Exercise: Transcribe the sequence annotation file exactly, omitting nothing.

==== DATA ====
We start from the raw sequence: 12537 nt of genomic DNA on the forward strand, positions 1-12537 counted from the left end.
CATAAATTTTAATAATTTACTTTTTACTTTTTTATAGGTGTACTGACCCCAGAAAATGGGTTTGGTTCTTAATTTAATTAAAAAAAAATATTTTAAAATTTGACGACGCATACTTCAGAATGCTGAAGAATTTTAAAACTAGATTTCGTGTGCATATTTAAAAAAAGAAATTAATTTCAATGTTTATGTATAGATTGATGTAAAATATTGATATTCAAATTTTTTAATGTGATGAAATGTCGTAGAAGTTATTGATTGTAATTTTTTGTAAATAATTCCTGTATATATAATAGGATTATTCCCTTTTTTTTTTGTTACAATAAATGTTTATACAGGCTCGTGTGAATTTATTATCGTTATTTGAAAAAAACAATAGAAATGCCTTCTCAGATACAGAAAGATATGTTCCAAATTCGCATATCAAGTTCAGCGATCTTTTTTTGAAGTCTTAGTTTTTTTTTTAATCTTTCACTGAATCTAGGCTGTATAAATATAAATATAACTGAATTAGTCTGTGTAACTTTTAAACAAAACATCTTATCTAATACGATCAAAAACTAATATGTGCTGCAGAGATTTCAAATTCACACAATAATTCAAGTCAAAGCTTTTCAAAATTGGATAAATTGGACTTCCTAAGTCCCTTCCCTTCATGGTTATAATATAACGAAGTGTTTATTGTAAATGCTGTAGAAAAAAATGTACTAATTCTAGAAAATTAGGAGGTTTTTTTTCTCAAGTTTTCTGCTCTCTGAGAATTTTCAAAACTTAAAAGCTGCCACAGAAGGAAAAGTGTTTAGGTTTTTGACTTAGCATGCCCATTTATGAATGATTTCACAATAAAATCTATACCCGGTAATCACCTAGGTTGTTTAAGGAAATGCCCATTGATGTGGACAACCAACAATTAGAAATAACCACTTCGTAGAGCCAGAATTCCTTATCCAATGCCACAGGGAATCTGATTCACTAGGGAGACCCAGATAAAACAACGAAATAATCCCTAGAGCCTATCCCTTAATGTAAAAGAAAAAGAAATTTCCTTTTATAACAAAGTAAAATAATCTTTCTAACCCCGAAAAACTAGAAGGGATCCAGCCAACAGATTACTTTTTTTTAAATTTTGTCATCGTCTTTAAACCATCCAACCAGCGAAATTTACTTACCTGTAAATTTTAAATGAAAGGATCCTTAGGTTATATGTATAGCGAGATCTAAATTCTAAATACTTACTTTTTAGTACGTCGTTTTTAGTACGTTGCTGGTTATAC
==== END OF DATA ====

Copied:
We start from the raw sequence: 12537 nt of genomic DNA on the forward strand, positions 1-12537 counted from the left end.
CATAAATTTTAATAATTTACTTTTTACTTTTTTATAGGTGTACTGACCCCAGAAAATGGGTTTGGTTCTTAATTTAATTAAAAAAAAATATTTTAAAATTTGACGACGCATACTTCAGAATGCTGAAGAATTTTAAAACTAGATTTCGTGTGCATATTTAAAAAAAGAAATTAATTTCAATGTTTATGTATAGATTGATGTAAAATATTGATATTCAAATTTTTTAATGTGATGAAATGTCGTAGAAGTTATTGATTGTAATTTTTTGTAAATAATTCCTGTATATATAATAGGATTATTCCCTTTTTTTTTTGTTACAATAAATGTTTATACAGGCTCGTGTGAATTTATTATCGTTATTTGAAAAAAACAATAGAAATGCCTTCTCAGATACAGAAAGATATGTTCCAAATTCGCATATCAAGTTCAGCGATCTTTTTTTGAAGTCTTAGTTTTTTTTTTAATCTTTCACTGAATCTAGGCTGTATAAATATAAATATAACTGAATTAGTCTGTGTAACTTTTAAACAAAACATCTTATCTAATACGATCAAAAACTAATATGTGCTGCAGAGATTTCAAATTCACACAATAATTCAAGTCAAAGCTTTTCAAAATTGGATAAATTGGACTTCCTAAGTCCCTTCCCTTCATGGTTATAATATAACGAAGTGTTTATTGTAAATGCTGTAGAAAAAAATGTACTAATTCTAGAAAATTAGGAGGTTTTTTTTCTCAAGTTTTCTGCTCTCTGAGAATTTTCAAAACTTAAAAGCTGCCACAGAAGGAAAAGTGTTTAGGTTTTTGACTTAGCATGCCCATTTATGAATGATTTCACAATAAAATCTATACCCGGTAATCACCTAGGTTGTTTAAGGAAATGCCCATTGATGTGGACAACCAACAATTAGAAATAACCACTTCGTAGAGCCAGAATTCCTTATCCAATGCCACAGGGAATCTGATTCACTAGGGAGACCCAGATAAAACAACGAAATAATCCCTAGAGCCTATCCCTTAATGTAAAAGAAAAAGAAATTTCCTTTTATAACAAAGTAAAATAATCTTTCTAACCCCGAAAAACTAGAAGGGATCCAGCCAACAGATTACTTTTTTTTAAATTTTGTCATCGTCTTTAAACCATCCAACCAGCGAAATTTACTTACCTGTAAATTTTAAATGAAAGGATCCTTAGGTTATATGTATAGCGAGATCTAAATTCTAAATACTTACTTTTTAGTACGTCGTTTTTAGTACGTTGCTGGTTATAC